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    Ground view of the National Gallery's glass pyramids looking towards the East Building

    Research Reports

    Paige Rozanski
    Center 43

    Paige Rozanski

    USCO: A Meditation on Technology and Mysticism and the Creation of a Psychedelic Aesthetic

    USCO, Shiva, 1965, paint on canvas, electric lights, Avalon Fund, 2023.9.1

    USCO (Company of US or US Company) was a group of artists, poets, filmmakers, engineers, and composers who formed a cooperative work and living space in a church in Garnerville, New York. They created multimedia, multisensory, ephemeral, environmental, and often immersive artworks featuring new communication apparatuses such as slide projectors, audiotapes, moving images, oscilloscopes, strobes, refracted lenses, and lasers. They foresaw the transformative power of media and enlisted technological tools as a conduit to expand consciousness. At the same time, USCO incorporated a philosophical framework to their practice that drew on visionary thinkers such as Marshall McLuhan, Buckminster Fuller, Meher Baba, and Ananda Coomaraswamy. Though well documented in media of the 1960s, USCO demands renewed attention; since 2007, when I was a graduate student at Columbia University, I have focused my scholarly pursuits on USCO through research, writing, and conducting oral histories. In 2019 I organized the program USCO: Films, Performance, and Conversation with 1960s Multimedia Pioneers at the National Gallery of Art, a rare multimedia performance resulting in a web feature featuring a short documentary.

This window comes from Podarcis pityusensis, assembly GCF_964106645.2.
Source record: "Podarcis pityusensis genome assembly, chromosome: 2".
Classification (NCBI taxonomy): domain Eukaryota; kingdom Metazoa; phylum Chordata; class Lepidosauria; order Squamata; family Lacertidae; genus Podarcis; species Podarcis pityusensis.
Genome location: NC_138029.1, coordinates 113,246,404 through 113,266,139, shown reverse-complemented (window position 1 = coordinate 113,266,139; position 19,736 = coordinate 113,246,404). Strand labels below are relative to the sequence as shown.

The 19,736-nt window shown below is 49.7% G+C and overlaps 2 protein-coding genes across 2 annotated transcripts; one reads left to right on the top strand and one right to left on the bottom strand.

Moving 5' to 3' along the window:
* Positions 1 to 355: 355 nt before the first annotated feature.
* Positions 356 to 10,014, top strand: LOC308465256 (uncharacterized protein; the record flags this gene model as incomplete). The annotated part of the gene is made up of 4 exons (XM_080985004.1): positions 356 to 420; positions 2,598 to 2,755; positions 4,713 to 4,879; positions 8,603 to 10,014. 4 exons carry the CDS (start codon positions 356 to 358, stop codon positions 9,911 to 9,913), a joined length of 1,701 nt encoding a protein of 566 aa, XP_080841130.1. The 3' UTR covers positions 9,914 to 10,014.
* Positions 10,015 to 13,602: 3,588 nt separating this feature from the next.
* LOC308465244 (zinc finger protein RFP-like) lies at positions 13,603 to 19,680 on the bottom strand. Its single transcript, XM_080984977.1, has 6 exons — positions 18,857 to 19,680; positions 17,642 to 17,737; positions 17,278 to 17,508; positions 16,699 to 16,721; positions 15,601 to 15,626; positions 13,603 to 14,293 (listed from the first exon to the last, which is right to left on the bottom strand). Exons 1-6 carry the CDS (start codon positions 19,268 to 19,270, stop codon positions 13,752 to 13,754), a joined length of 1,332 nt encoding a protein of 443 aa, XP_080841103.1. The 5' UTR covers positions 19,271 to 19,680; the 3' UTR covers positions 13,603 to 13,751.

USCO and friends at the Church in Garnerville, New York, April 1966, photograph. From left: Barbara and Steve Durkee (holding Dakota), Judi Wilson Stern, Chris George, Gerd Stern, Owen Jones, Michael Callahan, Radha Stern, Jane Burton, and Stewart and Lois Jennings Brand. Courtesy of Intermedia Foundation